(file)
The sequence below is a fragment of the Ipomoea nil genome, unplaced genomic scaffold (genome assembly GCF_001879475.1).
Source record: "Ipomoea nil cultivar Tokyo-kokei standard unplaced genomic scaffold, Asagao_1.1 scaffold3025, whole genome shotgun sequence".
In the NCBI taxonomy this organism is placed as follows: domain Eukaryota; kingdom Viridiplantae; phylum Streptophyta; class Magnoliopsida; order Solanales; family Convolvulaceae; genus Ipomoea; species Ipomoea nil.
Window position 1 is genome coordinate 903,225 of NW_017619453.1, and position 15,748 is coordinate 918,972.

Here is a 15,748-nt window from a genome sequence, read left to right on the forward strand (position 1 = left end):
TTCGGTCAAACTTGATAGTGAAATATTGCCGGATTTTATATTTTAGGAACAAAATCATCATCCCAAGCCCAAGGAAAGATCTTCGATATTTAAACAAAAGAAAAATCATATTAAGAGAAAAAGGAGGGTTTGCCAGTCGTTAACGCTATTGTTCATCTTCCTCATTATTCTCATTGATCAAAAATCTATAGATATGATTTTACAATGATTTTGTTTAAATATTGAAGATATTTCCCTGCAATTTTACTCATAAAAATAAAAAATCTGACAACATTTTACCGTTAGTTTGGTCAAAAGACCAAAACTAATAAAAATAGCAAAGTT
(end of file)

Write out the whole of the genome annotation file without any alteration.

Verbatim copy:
The sequence below is a fragment of the Ipomoea nil genome, unplaced genomic scaffold (genome assembly GCF_001879475.1).
Source record: "Ipomoea nil cultivar Tokyo-kokei standard unplaced genomic scaffold, Asagao_1.1 scaffold3025, whole genome shotgun sequence".
In the NCBI taxonomy this organism is placed as follows: domain Eukaryota; kingdom Viridiplantae; phylum Streptophyta; class Magnoliopsida; order Solanales; family Convolvulaceae; genus Ipomoea; species Ipomoea nil.
Window position 1 is genome coordinate 903,225 of NW_017619453.1, and position 15,748 is coordinate 918,972.

Here is a 15,748-nt window from a genome sequence, read left to right on the forward strand (position 1 = left end):
TTCGGTCAAACTTGATAGTGAAATATTGCCGGATTTTATATTTTAGGAACAAAATCATCATCCCAAGCCCAAGGAAAGATCTTCGATATTTAAACAAAAGAAAAATCATATTAAGAGAAAAAGGAGGGTTTGCCAGTCGTTAACGCTATTGTTCATCTTCCTCATTATTCTCATTGATCAAAAATCTATAGATATGATTTTACAATGATTTTGTTTAAATATTGAAGATATTTCCCTGCAATTTTACTCATAAAAATAAAAAATCTGACAACATTTTACCGTTAGTTTGGTCAAAAGACCAAAACTAATAAAAATAGCAAAGTT